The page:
How to Write an SAT Essay (Or Any Essay for That Matter)

Since 2005 the SAT exam has featured a section requiring test-takers to write an essay. This essay is aimed at gauging both a student's writing ability as well as critical thinking. In recent years there has also been a growing disparity between the grades received on the quantitative section and the verbal section. Student's develop anxiety over these less popular sections of the exam and any unnecessary stress makes test-taking that much more difficult. The goal to mastering writing an essay is to understand that written language is a tool of communication. Your writing will only be as strong as your idea. The way to develop as a writer is to develop as a thinker. Here are several key methods that can make writing an essay not only painless, but also possibly even enjoyable.

  1. What's your thesis?

    Remembering my days in High School, the word thesis was always associated with the conclusion of the first paragraph of an essay. This school of thought should be tossed out the window and replaced with something that can be understood as opposed to just memorized. The thesis is the idea, the argument, the reason why you're writing a piece in the first place. The thesis of this article is that these tips will help you write a great essay. Before putting pencil to paper you should always decide what it is you want to say. What do you believe, what do you know to be true? Prepare your argument as if you are debating basketball players with a friend, or what movie is funnier, or what beach is more relaxing. There needs to be passion behind your thesis so make sure to really think about it.

  2. Defend your ideas

    You have decided what the thesis of your essay will be. Anyone reading your work does not abide by a rule where they must automatically accept your word as fact. In fact, people reading your essay will approach your essay with skepticism and doubt because chances are you are not yet an accredited professional of the field you are writing about. After you decide what your argument (thesis) will be for the essay you need to plot out the reasons why you're right. These arguments need to be convincing and logical. When explaining that a certain athlete is the best of his or her generation you would present their various career statistics and accolades. When writing an essay you should use supporting evidence to defend your ideas. Simply ask yourself, why do YOU believe your ideas. Why do your ideas make sense to you.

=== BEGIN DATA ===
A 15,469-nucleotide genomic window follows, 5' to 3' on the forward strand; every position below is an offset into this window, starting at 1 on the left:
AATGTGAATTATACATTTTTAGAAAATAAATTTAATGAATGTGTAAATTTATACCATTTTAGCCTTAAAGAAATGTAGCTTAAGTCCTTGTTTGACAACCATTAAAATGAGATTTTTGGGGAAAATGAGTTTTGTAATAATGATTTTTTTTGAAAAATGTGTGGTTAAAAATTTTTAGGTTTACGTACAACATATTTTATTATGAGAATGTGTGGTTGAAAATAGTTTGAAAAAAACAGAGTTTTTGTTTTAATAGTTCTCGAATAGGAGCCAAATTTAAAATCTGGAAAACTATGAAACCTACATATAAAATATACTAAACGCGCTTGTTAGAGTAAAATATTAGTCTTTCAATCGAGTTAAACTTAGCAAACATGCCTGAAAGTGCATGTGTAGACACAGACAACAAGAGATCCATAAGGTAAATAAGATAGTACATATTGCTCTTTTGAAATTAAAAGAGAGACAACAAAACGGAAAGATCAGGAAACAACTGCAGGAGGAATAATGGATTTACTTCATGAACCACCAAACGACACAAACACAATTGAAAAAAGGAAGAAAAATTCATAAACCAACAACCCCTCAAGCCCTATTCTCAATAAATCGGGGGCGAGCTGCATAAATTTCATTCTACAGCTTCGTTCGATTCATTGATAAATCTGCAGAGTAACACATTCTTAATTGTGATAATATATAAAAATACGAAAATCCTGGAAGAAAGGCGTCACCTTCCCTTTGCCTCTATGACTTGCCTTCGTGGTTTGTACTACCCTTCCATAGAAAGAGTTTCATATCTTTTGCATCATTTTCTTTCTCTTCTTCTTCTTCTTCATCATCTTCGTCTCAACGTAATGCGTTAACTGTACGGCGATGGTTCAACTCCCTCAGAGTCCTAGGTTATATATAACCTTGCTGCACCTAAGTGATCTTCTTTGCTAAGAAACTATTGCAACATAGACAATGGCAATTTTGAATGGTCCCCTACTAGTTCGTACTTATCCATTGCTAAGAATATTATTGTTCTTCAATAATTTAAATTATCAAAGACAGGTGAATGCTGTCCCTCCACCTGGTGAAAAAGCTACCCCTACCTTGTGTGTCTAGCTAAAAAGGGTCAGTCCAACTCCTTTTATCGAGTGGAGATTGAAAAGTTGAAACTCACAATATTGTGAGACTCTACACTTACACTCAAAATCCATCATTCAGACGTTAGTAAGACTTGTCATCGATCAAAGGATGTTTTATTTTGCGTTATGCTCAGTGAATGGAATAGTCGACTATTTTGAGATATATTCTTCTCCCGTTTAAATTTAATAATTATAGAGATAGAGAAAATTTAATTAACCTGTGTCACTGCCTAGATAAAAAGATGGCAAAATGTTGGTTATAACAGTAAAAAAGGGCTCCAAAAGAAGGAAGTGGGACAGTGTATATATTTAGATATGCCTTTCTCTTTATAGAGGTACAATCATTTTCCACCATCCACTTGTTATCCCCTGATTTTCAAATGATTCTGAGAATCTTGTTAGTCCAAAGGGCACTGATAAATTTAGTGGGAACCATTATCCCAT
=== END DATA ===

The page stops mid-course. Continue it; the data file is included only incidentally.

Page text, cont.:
3. One sentence, one thought

    When writing an essay it can become very easy to confuse the reader. The ideas all make sense to you as a whole, however, the reader is as ignorant to your argument as a five year old would be. It is your responsibility to make sure that every idea is communicated clearly and that the reader walks away with a full understanding of your argument.

Our culture has changed so much in the last several decades that the use of language as communication has taken a back seat to technology. Clicking LIKE or up and down voting items has become deemed expression. One should never blindly accept that verbal skills are their weak point, these are just skills that haven't been fully developed. Getting back to the basics of reading and using words, as many as possible, to express as specific an idea as possible is the best way to make a large portion of the SAT exam a little less stressful. The best part is, this new learned information and appreciation for verbal communication will help your studies in College and any professional task further on the road.